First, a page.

Can’t They Imagine Them Being Killed?

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The practice of vegetarianism needs not be all or nothing.
Some mindful reduction of meat consumption
is better than total mindless meat consumption.

— Stonepeace

While setting up an educational exhibition, I chatted with a visitor who read the boards I was putting up about Buddhist perspectives on vegetarianism. She remarked that though she offers only vegetarian food, she is uncomfortable that some Theravada monks eat meat. (There is an increase of them who eat less meat these days though, due to greater awareness of the suffering of animals in exploitative farm factories.) I replied that according to their precepts, the only meat they are permitted to eat are from animals not (1) seen, (2) heard or (3) suspected to be killed for them, as received from random alms. She asks, ‘Can’t they imagine them being killed?’

That was a very interesting question. Being able to vividly imagine an animal being killed to be one’s meat with visual and sound effects is different from really seeing, hearing (of) or suspecting an animal to be killed specifically for oneself (by another). However, the capacity and willingness to imagine or witness the suffering of animals (meat.org) is indeed able to help one nurture empathy and compassion for their often forgotten yet ongoing plight. Though alms-seeking monastics should not be choosy about the food they receive, they have the moral authority to suggest a kinder diet that laypeople can choose for themselves, which in turn shapes the food offered to them.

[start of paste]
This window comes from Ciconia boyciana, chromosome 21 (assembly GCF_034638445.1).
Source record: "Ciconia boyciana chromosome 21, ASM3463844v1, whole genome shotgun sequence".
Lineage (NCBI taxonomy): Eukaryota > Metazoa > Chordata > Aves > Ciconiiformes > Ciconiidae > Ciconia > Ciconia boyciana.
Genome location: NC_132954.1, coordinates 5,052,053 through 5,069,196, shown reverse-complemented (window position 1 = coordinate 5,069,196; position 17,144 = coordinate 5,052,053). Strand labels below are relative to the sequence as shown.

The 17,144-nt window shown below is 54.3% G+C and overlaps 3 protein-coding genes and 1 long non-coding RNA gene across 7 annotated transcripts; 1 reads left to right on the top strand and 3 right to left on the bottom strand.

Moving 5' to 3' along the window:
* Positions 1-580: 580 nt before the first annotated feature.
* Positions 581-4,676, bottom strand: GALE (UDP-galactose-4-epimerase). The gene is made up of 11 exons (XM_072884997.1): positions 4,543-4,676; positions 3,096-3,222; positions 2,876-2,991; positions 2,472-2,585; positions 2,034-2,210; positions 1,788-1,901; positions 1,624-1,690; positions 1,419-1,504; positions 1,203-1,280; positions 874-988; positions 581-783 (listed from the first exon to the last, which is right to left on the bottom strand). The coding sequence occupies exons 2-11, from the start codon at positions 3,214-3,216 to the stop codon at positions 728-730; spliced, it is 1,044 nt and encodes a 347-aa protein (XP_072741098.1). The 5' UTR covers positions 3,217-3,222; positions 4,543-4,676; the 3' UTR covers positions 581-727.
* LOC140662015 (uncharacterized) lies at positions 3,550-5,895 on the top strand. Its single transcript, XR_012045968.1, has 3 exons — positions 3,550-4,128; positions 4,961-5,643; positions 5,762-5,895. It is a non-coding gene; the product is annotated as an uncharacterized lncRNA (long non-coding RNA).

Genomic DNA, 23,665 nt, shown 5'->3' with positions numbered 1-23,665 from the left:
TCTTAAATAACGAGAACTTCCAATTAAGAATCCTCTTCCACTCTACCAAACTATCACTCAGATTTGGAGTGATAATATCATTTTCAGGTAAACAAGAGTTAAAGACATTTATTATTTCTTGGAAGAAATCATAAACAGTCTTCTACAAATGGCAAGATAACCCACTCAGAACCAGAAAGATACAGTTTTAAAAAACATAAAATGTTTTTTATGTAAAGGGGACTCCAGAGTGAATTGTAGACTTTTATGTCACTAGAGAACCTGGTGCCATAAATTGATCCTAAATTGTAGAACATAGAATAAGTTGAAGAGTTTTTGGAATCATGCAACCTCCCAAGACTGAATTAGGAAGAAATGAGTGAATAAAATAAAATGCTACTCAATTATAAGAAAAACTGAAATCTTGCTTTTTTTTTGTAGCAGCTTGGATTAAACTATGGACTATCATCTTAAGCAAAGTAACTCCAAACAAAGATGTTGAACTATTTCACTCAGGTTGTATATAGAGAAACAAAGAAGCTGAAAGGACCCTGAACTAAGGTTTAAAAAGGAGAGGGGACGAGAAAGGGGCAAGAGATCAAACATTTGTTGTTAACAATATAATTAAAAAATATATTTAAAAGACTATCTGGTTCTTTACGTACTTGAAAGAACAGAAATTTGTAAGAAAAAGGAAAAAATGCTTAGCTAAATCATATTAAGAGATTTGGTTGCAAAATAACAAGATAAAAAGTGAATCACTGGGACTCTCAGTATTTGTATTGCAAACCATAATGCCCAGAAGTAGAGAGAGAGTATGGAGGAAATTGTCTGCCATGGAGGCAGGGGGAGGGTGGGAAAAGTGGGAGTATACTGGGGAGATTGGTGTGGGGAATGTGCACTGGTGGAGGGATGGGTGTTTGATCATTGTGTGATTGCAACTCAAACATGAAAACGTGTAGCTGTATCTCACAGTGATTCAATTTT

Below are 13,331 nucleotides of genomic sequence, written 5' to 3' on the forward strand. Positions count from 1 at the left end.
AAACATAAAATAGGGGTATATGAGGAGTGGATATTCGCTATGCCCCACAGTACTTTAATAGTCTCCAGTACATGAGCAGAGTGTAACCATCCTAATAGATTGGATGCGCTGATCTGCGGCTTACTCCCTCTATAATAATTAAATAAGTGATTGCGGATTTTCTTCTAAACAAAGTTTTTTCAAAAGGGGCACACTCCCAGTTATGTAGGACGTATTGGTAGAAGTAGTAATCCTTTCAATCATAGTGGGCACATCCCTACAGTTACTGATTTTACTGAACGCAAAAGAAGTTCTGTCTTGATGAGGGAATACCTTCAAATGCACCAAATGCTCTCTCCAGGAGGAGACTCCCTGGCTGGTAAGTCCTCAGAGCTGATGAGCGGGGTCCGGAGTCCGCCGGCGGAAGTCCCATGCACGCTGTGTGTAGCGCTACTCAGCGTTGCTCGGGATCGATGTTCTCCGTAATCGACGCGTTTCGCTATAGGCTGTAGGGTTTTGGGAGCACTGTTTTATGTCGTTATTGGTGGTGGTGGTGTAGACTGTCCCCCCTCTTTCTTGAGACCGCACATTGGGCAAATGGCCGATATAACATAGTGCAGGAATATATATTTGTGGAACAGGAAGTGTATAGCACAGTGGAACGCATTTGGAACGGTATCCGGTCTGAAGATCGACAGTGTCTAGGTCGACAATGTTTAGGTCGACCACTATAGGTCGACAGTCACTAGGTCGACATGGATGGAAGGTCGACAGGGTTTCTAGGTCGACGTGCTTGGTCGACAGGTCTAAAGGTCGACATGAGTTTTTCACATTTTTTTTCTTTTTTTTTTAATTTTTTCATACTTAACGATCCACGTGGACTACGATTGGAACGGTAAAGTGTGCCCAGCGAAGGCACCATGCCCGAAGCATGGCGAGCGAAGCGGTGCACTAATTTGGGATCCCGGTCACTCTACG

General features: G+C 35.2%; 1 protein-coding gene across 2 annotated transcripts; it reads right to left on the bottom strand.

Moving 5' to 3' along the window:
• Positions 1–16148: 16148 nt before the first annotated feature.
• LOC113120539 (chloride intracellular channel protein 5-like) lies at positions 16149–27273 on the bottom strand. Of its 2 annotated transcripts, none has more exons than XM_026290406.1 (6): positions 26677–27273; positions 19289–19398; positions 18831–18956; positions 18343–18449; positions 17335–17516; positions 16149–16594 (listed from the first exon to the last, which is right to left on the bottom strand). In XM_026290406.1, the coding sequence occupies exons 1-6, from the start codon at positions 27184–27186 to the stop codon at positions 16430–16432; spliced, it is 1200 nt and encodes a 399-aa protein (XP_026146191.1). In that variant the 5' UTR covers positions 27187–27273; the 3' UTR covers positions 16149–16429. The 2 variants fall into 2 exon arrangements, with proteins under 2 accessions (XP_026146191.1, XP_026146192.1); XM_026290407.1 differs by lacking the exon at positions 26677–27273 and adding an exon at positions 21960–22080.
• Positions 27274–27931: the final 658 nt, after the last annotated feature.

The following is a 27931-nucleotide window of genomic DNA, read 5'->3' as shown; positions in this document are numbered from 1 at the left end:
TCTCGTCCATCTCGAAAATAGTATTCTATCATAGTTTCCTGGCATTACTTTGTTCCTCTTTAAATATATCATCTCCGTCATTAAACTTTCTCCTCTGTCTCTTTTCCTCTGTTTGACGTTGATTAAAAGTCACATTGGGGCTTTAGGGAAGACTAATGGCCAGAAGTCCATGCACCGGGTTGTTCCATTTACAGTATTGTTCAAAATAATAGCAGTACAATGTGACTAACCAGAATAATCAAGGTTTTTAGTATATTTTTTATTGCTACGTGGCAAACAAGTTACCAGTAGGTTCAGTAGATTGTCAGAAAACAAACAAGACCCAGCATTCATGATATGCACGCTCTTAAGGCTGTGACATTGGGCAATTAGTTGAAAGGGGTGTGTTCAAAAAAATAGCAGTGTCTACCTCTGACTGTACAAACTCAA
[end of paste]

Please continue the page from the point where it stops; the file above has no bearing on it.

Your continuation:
While not seeing, hearing or suspecting animals to be killed for one qualifies blameless meat, to consume animals seen, heard and/or suspected to be killed for one is to subtly endorse or even demand killing. Even if one does not see, hear or suspect animals to be killed for one’s meat, they did die. The easiest way to remove oneself from the list of usual suspects for whom they die for is to refrain from eating them. On a side note, a meat-eater once ‘mocked’ that when eating mock meat, one will ‘suspect’ it to be meat. Well, most who eat, say, mock fishballs, don’t imagine them to be from fish, and none were killed for them. Such fishballs mock the greed for real ones!

Related Articles:

~ Invisible Conveyor Belt of Meat & Murder (Is Supermarket Meat ‘Pure’?)
~ Indirect Guilt By Indirect Association
~ How Half the World Can Go Veg
~ A Brief History of the Love-Hate Relationship with Mock Meats
~ Vegetarianism in ‘The Noose
~ How I Became Vegetarian in This Life

May monastics urge the kindest food for the laity.
May the laity offer the kindest food to monastics.

— Stonepeace

Please Be Mindful Of Your Speech, Namo Amituofo!

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